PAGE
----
Williams’ Atlantic Sunrise project gives large benefits to small businesses

Small businesses are the backbone of the U.S. economy. At Williams, we appreciate the contributions of small businesses across the state in helping the Atlantic Sunrise project get to where it is today.

Today, National Mom and Pop Business Owners Day, recognizes small businesses across the country for the vital role they serve in providing jobs and so much more to our communities. Small businesses have played a critical role in the progress of Atlantic Sunrise: 

Darrel Lehman Dump Truck Services

During what is historically a notorious winter slowdown, Darrel Lehman Dump Truck Services CEO Gail Lehman is left with no choice but to lay off her drivers. This year, that didn’t happen. Because of the Elizabethtown, Pa., company’s work on Atlantic Sunrise, Lehman’s drivers are getting overtime and she’s been able to purchase new equipment.

Warihay Enterprises

In nearby Manheim, Pa., Warihay Enterprises co-owner Rob Warihay Jr. is experiencing similar benefits thanks to Atlantic Sunrise. In a February LNP article, Warihay compared the project and the associated work to “spring in winter.” His employees have maintained a busy 50- to 60-hour workweek due to Atlantic Sunrise — something he says is unusual for this time of year.

Pump N Pantry

Small businesses such as Lehman’s and Warihay’s that are directly working on the project aren’t the only ones seeing the benefits from Atlantic Sunrise. Pump N Pantry President Scott Quigg said his chain of convenience stores has seen an increase in business because of the project and the WillShop Local app, which he called a “great endeavor.”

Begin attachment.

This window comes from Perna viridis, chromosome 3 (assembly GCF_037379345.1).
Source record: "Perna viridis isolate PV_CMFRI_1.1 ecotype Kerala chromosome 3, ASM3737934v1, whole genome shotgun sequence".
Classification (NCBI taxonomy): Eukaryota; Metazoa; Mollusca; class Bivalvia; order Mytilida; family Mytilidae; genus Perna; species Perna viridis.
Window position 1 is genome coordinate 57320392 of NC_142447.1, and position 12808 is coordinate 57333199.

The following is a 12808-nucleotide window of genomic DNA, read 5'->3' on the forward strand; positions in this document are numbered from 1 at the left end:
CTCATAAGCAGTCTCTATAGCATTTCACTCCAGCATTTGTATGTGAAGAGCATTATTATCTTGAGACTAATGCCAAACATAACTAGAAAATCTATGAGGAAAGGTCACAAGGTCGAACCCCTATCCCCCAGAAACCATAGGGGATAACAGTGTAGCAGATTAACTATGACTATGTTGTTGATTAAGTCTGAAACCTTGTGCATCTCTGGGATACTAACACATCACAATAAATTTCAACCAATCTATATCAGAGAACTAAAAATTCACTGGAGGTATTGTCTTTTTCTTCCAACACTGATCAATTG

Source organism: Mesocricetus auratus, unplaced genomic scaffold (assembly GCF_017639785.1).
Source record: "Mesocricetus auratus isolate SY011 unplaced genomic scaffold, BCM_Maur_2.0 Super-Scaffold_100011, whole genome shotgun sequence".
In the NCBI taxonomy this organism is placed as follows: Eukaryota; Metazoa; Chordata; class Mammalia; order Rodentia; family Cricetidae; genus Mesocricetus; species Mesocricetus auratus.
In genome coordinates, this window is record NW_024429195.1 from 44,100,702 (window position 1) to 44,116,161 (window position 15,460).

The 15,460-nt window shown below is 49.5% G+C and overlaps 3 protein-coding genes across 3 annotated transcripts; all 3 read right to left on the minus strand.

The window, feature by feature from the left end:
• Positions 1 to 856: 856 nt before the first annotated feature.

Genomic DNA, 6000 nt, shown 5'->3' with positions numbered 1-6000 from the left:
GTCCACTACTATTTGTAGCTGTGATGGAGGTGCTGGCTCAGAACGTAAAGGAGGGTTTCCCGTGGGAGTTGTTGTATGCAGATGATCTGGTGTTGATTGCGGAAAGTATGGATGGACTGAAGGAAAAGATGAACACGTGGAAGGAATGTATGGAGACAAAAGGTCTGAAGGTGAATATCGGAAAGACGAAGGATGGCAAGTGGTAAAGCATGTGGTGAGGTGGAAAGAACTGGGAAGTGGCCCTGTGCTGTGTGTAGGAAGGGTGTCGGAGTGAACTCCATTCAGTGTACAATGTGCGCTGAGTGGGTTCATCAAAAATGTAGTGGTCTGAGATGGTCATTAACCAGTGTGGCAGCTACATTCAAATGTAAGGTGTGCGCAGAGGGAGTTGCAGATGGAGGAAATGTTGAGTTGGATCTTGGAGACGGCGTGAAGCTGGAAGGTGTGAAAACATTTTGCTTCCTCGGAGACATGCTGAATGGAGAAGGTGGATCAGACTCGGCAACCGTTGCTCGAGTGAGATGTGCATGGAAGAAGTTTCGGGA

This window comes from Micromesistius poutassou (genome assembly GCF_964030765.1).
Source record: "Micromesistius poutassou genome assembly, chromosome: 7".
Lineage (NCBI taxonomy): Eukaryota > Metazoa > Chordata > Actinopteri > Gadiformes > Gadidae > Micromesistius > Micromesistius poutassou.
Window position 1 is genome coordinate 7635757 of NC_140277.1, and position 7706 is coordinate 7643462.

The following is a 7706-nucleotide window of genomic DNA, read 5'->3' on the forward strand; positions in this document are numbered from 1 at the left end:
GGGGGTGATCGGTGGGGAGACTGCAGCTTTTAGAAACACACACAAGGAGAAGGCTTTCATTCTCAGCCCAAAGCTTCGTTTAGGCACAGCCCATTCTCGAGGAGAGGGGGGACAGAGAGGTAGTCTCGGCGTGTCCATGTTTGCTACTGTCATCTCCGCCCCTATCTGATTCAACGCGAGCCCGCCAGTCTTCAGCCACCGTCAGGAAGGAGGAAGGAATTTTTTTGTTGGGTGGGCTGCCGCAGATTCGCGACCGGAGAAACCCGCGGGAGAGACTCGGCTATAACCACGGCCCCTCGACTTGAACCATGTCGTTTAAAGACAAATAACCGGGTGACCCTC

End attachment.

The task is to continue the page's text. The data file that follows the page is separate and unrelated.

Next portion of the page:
We say thanks to these and all the other small businesses that have helped to make Atlantic Sunrise a success.

How natural gas sweetens the US energy pie

Today marks Pi Day, an international recognition of the mathematical relationship between the circumference of a circle and its diameter, but we’d like to take the opportunity to talk about a different kind of pie. Not cherry or apple. Not even chocolate cream. We’re going to talk about the American energy pie.

You might think the U.S. energy pie sounds less appetizing than other options, but it is just as delicious because it makes so many everyday things possible. Without it, your natural gas oven would just be a box with a door. This pie is used by electricity companies to power homes and businesses. Without it, your fridge and other appliances are left depowered.

The recipe for a successful U.S. energy pie requires a healthy amount of natural gas.